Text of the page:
DTW Session Recap 5: Winning the Battle of the (Telco) Brands

For decades, and even today, connectivity has been at the core of telcos’ business model. But at one of the final panels at Digital Transformation World, industry experts illustrated another type of connectivity that’s becoming increasingly important—the connectivity their brand has with customers.

In the panel “Are telcos losing the brand battle? How to drive loyalty and advocacy,” leaders from Maxis, Elisa and CSG shared their perspectives on how telcos can strengthen customer connections by defining their brand purpose.

Brand and Deliver

Last year, Malaysian telco Maxis refreshed their brand purpose. According to CEO Gokhan Ogut, loyalty starts with a brand that customers can trust and has a strong purpose, which Ogut defined for Maxis as “bring[ing] the best technologies to Malaysia…so that [customers] can always be ahead in a changing world.”

But following through on a brand promise isn’t always easy.

“The biggest challenge is execution, and really walking the talk,” said Ogut.

That’s why Maxis also revitalized their company culture as part of their brand relaunch, with the pillars of customer-first, what’s possible and “I am Maxis.” From the top down, processes and procedures are centered around the customer, with employees empowered to take action on behalf of their customers.

“Culture is how we’re instilling this to the whole company,” said Ogut.

Designed with Customers in Mind

At Finnish-based operator Elisa, Chief Customer Officer Karolina Baszarkiewicz explained that they create different action plans for their detractors and promoters based on NPS scores, and define personas to better understand their jobs to be done.

“When we’re analyzing our scores, the key question we ask is really, ‘What did we learn and what improvements should we make based on these findings?’” said Baszarkiewicz.

And it’s not always the same for every customer. For their promoter customers, Elisa focuses on customer service excellence and empathy, as well as surprise and delight. They’re also extending their suite of solutions for customers, including adding more offerings like TV and audiobooks.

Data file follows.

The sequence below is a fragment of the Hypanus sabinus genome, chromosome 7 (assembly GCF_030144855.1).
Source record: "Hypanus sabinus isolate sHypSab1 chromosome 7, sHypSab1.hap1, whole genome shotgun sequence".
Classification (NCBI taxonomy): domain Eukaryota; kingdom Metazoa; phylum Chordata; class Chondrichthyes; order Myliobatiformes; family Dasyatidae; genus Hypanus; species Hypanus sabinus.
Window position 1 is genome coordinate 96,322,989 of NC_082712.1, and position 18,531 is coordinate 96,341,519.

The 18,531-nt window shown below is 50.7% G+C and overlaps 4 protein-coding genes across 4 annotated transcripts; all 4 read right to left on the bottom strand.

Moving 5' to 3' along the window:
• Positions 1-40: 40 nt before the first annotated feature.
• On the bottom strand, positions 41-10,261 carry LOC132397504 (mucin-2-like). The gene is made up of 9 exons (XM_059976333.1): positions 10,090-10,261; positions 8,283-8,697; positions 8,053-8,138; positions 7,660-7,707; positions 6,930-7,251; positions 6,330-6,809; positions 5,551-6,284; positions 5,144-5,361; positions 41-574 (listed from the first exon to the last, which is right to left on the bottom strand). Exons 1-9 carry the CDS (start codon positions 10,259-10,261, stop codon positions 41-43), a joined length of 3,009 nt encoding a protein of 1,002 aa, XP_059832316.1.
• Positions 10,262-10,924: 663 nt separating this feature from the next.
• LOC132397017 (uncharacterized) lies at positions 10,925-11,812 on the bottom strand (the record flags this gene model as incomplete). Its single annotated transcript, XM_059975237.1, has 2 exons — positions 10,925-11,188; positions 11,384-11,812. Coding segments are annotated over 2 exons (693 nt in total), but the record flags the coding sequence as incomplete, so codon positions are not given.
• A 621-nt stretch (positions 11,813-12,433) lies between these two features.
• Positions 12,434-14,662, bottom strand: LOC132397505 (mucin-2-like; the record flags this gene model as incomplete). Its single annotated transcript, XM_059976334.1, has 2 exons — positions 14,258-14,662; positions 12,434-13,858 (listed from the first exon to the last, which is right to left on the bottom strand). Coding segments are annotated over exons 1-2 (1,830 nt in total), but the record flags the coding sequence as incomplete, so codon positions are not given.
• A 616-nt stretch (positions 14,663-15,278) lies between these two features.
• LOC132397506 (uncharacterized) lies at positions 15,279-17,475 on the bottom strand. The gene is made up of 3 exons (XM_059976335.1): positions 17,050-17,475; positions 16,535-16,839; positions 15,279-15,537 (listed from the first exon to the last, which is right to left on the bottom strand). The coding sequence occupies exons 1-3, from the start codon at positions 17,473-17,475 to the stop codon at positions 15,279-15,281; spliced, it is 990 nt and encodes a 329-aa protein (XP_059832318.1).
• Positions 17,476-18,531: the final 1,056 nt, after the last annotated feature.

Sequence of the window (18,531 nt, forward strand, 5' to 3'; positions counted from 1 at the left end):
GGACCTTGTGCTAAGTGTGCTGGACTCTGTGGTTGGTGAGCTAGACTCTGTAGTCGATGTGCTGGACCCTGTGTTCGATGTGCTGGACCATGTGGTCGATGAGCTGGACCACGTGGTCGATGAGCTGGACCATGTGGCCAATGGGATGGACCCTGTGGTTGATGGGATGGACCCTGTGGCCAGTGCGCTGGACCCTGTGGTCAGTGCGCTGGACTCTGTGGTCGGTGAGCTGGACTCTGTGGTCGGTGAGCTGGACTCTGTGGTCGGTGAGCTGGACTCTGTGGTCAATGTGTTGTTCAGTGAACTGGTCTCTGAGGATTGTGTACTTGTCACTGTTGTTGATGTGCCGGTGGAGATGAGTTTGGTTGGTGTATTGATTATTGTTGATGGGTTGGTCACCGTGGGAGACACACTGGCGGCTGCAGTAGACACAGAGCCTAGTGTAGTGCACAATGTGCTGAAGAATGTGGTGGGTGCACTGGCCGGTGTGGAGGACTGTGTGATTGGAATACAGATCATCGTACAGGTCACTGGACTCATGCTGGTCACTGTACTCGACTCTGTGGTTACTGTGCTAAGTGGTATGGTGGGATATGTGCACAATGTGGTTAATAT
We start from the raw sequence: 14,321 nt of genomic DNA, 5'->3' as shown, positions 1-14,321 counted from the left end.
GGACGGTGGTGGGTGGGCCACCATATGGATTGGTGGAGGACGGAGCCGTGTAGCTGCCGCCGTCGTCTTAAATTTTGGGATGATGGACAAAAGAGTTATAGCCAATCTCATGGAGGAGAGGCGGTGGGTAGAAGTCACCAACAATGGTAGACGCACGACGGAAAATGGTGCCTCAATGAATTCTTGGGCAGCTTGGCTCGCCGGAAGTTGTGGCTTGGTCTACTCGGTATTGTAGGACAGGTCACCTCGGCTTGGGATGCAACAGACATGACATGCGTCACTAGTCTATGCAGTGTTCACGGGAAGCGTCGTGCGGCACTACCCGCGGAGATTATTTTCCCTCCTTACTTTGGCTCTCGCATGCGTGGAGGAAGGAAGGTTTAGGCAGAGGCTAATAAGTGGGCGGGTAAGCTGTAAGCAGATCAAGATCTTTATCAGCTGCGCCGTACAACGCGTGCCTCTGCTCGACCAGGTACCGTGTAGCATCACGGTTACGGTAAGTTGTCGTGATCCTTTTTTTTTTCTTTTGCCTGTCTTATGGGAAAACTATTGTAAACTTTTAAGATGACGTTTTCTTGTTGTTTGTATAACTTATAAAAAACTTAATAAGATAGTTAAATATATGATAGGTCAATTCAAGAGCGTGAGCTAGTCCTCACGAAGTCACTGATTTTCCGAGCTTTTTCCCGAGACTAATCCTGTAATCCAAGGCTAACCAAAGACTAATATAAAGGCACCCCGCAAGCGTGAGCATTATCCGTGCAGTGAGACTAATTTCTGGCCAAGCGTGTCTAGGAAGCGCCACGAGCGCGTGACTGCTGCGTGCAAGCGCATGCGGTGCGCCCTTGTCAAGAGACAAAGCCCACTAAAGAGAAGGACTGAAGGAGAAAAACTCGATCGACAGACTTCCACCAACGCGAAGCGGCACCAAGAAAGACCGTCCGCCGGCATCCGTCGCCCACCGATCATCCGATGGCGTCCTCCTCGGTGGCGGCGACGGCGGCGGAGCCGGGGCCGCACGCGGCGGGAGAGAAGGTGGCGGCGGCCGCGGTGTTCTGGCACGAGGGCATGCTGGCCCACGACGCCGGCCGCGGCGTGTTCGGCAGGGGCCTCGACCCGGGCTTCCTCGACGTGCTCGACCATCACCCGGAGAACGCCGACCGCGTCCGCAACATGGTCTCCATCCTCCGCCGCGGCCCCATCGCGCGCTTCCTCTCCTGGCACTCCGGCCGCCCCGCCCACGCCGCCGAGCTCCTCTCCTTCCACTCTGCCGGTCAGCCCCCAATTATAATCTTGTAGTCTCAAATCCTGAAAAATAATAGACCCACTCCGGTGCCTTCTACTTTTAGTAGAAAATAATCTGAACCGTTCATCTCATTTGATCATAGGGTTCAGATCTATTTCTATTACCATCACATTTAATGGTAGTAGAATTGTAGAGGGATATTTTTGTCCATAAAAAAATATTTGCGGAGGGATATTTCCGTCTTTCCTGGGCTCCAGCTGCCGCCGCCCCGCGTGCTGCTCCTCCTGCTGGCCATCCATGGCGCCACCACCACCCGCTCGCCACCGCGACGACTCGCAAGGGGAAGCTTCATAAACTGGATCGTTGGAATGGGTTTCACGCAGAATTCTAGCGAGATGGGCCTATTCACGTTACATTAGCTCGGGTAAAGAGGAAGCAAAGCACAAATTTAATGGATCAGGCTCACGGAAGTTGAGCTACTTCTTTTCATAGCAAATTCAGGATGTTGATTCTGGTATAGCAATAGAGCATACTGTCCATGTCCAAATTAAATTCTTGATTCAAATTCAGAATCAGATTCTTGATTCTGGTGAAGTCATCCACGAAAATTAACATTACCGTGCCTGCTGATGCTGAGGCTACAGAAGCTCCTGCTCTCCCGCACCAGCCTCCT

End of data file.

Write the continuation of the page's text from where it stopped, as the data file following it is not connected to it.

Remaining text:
For customers who are detractors, the best way to meet their needs is to go back to basics and make sure service is reliable, said Baszarkiewicz. Implementing automation and artificial intelligence has helped the company serve these customers at scale.

Knowing different customers’ needs and jobs to be done is the best way to encourage loyalty.

“Without understanding your customers and what your customers value, you actually don’t earn the right to keep them,” said Baszarkiewicz.

Making Change Happen

Having a customer-centric culture and brand is a key part of driving customer loyalty. But having the right technology and platforms in place to execute that brand promise is equally important.

CSG Head of Customer Engagement Alfred Binford explained that telcos can tap into the data they have to really understand what customers want. They can then turn those insights into action across different touchpoints, which “ensures that the brand you intend is the experience that customers are feeling.”

“At the end of the day, those orchestrated experiences offer the highest levels of loyalty,” said Binford.

But in the telco brand battle, customer centricity will always underscore the technology.

“To compete and win, the war will be won through providing the best experience, very often on the most high-quality network and services,” said Binford. “It starts with having the foundation of your value proposition.”